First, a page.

Earth is in the midst of its sixth mass extinction. The last such event was caused by an asteroid 66 million years ago. It killed off the dinosaurs and practically everything else. So scientists are in a race against time to classify the estimated 11 million species alive today. So far only 2 million are described by science, and researchers are worried many will disappear before they even have a name. VOA’s Rosanne Skirble reports.
Video

Video Scientists: One-Dose Malaria Cure is Possible

Scientists have long been trying to develop an effective protection and cure for malaria - one of the deadliest diseases that affects people in tropical areas, especially children. As the World Health Organization announces plans to begin clinical trials of a promising new vaccine, scientists in South Africa report that they too are at an important threshold. George Putic reports, they are testing a compound that could be a single-dose cure for malaria.
Video

Video 'New York' Magazine Features 35 Cosby Accusers

The latest issue of 'New York' magazine features 35 women who say they were drugged and raped by film and television celebrity Bill Cosby. The women are aged from 44 to 80 and come from different walks of life and races. The magazine interviewed each of them separately, but Zlatica Hoke reports their stories are similar.
Video

Video US Calls Fight Against Human Trafficking a Must Win

The United States is promising not to give up its fight against what Secretary of State John Kerry calls the “scourge” of modern slavery. Officials released the country’s annual human trafficking report Monday – a report that’s being met with some criticism. VOA’s National Security correspondent Jeff Seldin has more from the State Department.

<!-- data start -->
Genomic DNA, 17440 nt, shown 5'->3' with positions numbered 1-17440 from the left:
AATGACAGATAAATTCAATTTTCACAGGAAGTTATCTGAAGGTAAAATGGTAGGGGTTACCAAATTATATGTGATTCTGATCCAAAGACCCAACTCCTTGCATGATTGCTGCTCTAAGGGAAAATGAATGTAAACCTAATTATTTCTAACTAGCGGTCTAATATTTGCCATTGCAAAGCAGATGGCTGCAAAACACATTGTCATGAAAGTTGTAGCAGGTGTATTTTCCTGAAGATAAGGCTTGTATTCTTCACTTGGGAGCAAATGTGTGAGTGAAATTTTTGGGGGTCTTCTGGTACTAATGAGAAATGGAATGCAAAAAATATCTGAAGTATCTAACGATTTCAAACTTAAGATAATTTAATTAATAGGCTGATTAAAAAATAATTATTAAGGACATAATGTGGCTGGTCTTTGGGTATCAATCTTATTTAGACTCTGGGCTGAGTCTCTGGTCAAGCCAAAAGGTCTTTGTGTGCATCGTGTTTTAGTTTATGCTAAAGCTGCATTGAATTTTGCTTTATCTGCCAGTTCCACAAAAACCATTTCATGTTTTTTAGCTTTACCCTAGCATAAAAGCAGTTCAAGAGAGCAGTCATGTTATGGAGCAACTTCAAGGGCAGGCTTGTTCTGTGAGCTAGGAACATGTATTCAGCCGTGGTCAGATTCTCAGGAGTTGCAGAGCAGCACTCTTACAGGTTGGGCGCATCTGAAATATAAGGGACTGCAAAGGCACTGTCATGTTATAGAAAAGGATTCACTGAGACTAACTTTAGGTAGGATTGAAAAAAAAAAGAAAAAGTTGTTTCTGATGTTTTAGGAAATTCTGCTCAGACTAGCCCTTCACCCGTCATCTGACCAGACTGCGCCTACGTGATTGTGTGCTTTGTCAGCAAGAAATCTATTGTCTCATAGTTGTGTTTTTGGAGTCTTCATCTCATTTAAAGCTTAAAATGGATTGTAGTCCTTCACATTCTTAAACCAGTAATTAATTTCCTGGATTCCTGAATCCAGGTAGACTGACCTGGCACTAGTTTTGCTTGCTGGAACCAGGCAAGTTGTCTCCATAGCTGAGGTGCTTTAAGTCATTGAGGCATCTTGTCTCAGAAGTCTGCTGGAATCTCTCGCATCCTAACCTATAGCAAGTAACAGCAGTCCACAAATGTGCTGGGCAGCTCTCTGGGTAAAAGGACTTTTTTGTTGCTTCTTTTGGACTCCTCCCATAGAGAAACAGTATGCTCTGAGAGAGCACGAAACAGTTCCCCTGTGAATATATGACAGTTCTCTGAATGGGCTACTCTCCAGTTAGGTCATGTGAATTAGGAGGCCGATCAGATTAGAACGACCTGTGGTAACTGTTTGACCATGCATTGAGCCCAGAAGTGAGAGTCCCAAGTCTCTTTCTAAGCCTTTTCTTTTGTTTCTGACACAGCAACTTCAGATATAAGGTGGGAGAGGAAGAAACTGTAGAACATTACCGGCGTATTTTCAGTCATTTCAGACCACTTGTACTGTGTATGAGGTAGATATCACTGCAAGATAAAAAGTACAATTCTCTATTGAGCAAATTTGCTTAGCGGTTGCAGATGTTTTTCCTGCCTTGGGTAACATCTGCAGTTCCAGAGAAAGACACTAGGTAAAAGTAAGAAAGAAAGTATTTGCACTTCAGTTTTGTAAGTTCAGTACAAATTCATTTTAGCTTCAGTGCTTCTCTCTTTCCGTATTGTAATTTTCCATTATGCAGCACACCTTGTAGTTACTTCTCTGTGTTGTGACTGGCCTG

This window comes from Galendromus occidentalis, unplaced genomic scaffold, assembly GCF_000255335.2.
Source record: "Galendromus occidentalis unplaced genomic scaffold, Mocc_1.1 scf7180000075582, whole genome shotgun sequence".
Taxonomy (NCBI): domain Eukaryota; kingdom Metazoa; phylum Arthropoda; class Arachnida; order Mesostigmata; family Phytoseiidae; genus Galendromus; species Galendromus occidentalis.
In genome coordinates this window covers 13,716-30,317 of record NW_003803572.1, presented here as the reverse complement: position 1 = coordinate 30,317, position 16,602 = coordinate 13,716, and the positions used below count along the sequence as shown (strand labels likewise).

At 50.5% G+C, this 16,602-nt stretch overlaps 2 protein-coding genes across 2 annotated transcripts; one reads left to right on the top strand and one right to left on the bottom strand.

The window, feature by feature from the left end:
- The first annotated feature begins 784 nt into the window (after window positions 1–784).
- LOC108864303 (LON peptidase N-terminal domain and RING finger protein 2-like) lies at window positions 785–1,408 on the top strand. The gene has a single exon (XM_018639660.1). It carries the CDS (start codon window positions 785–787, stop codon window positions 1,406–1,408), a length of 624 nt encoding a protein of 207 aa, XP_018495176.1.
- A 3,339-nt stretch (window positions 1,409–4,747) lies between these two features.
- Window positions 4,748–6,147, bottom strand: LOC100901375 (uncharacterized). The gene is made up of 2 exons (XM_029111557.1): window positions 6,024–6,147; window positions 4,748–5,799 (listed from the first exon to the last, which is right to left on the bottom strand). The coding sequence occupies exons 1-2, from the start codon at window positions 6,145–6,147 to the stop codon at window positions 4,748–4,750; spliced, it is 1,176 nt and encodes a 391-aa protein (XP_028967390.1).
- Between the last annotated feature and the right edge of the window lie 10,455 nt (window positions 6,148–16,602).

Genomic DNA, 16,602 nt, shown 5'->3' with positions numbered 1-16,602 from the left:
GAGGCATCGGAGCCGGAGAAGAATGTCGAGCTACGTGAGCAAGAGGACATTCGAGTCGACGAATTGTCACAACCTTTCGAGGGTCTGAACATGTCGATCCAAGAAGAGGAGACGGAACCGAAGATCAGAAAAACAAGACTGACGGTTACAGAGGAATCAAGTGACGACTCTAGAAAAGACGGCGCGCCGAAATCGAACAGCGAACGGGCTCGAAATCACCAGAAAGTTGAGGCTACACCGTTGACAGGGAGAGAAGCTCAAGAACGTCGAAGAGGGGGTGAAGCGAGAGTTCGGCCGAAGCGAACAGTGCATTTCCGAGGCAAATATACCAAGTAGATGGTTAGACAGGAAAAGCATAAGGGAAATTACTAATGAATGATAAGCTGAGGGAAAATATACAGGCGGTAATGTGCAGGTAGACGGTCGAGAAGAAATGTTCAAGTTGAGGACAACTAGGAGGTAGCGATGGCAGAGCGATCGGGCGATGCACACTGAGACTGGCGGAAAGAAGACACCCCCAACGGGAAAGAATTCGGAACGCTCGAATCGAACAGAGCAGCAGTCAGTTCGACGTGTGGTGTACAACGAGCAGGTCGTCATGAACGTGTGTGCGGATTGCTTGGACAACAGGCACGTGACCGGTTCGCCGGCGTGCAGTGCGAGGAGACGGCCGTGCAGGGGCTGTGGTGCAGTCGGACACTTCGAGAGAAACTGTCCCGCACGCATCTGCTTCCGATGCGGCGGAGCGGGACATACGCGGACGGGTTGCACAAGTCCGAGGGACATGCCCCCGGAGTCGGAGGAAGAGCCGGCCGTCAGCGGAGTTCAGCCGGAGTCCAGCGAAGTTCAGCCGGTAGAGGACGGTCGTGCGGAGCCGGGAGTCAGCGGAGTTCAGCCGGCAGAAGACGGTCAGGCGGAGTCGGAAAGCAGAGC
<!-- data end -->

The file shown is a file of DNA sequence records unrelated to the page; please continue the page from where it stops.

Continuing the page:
Video

Video Washington DC Underground Streetcar Station to Become Arts Venue

Abandoned more than 50 years ago, the underground streetcar station in Washington D.C.’s historic DuPont Circle district is about to be reborn. The plan calls for turning the spacious underground platforms - once meant to be a transportation hub, - into a unique space for art exhibitions, presentations, concerts and even a film set. Roman Mamonov has more from beneath the streets of the U.S. capital. Joy Wagner narrates his report.
Video

Video Europe’s Twin Crises Collide in Greece as Migrant Numbers Soar

Greece has replaced Italy as the main gateway for migrants into Europe, with more than 100,000 arrivals in the first six months of 2015. Many want to move further into Europe and escape Greece’s economic crisis, but they face widespread dangers on the journey overland through the Balkans. VOA's Henry Ridgwell reports.
Video

Video Stink Intensifies as Lebanon’s Trash Crisis Continues

After the closure of a major rubbish dump a week ago, the streets of Beirut are filling up with trash. Having failed to draw up a plan B, politicians are struggling to deal with the problem. John Owens has more for VOA from Beirut.
Video

Video Paris Rolls Out Blueprint to Fight Climate Change

A U.N. climate conference in December aims to produce an ambitious agreement to fight heat-trapping greenhouse gases. But many local governments are not waiting, and have drafted their own climate action plans. That’s the case with Paris — which is getting special attention, since it’s hosting the climate summit. Lisa Bryant takes a look for VOA at the transformation of the French capital into an eco-city.
Video

Video Racially Diverse Spider-Man Takes Center Stage

Whether it’s in a comic book or on the big screen, fans have always known the man behind the Spider-Man mask as Peter Parker. But that is changing, at least in the comic book world. Marvel Comics announced that a character called Miles Morales will replace Peter Parker as Spider-Man in a new comic book series. He is half Latino, half African American, and he is quite popular among comic book fans. Correspondent Elizabeth Lee reports from Los Angeles.
Video

Video Historic Symbol Is Theme of Vibrant New Show

A new exhibit in Washington is paying tribute to the American flag with a wide and eclectic selection of artwork that uses the historic symbol as its central theme. VOA’s Julie Taboh was at the DC Chamber of Commerce for the show’s opening.

VOA Blogs

New in Music Alley

 

 

 

 

 

 

 

 

 

 

 

Harry Wayne Casey – “KC” of KC and the Sunshine Band – comes to VOA’s Studio 4 to talk with "Border Crossings" host Larry London and perform songs from his new album, “Feeling You! The 60s.”